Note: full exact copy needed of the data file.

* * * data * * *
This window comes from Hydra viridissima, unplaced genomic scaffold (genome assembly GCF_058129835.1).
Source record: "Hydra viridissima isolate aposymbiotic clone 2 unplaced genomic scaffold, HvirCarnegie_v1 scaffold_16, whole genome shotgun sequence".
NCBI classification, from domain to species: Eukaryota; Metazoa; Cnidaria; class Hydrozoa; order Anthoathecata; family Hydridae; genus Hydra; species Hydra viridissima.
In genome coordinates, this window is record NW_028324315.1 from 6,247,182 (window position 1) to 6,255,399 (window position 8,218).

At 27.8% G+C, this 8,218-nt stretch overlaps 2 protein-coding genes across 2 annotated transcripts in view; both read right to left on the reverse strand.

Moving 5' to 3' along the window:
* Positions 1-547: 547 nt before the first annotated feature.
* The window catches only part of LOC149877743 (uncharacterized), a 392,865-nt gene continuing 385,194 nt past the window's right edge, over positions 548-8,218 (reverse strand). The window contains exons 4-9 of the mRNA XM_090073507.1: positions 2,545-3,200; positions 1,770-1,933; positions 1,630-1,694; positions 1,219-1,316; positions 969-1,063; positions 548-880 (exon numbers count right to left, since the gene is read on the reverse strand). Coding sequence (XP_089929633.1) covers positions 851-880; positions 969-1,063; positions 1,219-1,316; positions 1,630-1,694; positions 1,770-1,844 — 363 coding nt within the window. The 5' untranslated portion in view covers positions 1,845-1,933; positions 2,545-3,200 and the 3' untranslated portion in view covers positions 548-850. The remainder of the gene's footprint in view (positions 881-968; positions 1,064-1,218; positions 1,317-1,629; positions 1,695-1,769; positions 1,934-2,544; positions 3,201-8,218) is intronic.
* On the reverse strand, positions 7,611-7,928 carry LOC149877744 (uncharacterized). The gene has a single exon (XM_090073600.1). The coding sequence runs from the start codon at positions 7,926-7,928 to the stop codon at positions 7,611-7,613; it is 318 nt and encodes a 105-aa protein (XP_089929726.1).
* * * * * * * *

This window comes from Hydra viridissima, unplaced genomic scaffold (genome assembly GCF_058129835.1).
Source record: "Hydra viridissima isolate aposymbiotic clone 2 unplaced genomic scaffold, HvirCarnegie_v1 scaffold_16, whole genome shotgun sequence".
NCBI classification, from domain to species: Eukaryota; Metazoa; Cnidaria; class Hydrozoa; order Anthoathecata; family Hydridae; genus Hydra; species Hydra viridissima.
In genome coordinates, this window is record NW_028324315.1 from 6,247,182 (window position 1) to 6,255,399 (window position 8,218).

At 27.8% G+C, this 8,218-nt stretch overlaps 2 protein-coding genes across 2 annotated transcripts in view; both read right to left on the reverse strand.

Moving 5' to 3' along the window:
* Positions 1-547: 547 nt before the first annotated feature.
* The window catches only part of LOC149877743 (uncharacterized), a 392,865-nt gene continuing 385,194 nt past the window's right edge, over positions 548-8,218 (reverse strand). The window contains exons 4-9 of the mRNA XM_090073507.1: positions 2,545-3,200; positions 1,770-1,933; positions 1,630-1,694; positions 1,219-1,316; positions 969-1,063; positions 548-880 (exon numbers count right to left, since the gene is read on the reverse strand). Coding sequence (XP_089929633.1) covers positions 851-880; positions 969-1,063; positions 1,219-1,316; positions 1,630-1,694; positions 1,770-1,844 — 363 coding nt within the window. The 5' untranslated portion in view covers positions 1,845-1,933; positions 2,545-3,200 and the 3' untranslated portion in view covers positions 548-850. The remainder of the gene's footprint in view (positions 881-968; positions 1,064-1,218; positions 1,317-1,629; positions 1,695-1,769; positions 1,934-2,544; positions 3,201-8,218) is intronic.
* On the reverse strand, positions 7,611-7,928 carry LOC149877744 (uncharacterized). The gene has a single exon (XM_090073600.1). The coding sequence runs from the start codon at positions 7,926-7,928 to the stop codon at positions 7,611-7,613; it is 318 nt and encodes a 105-aa protein (XP_089929726.1).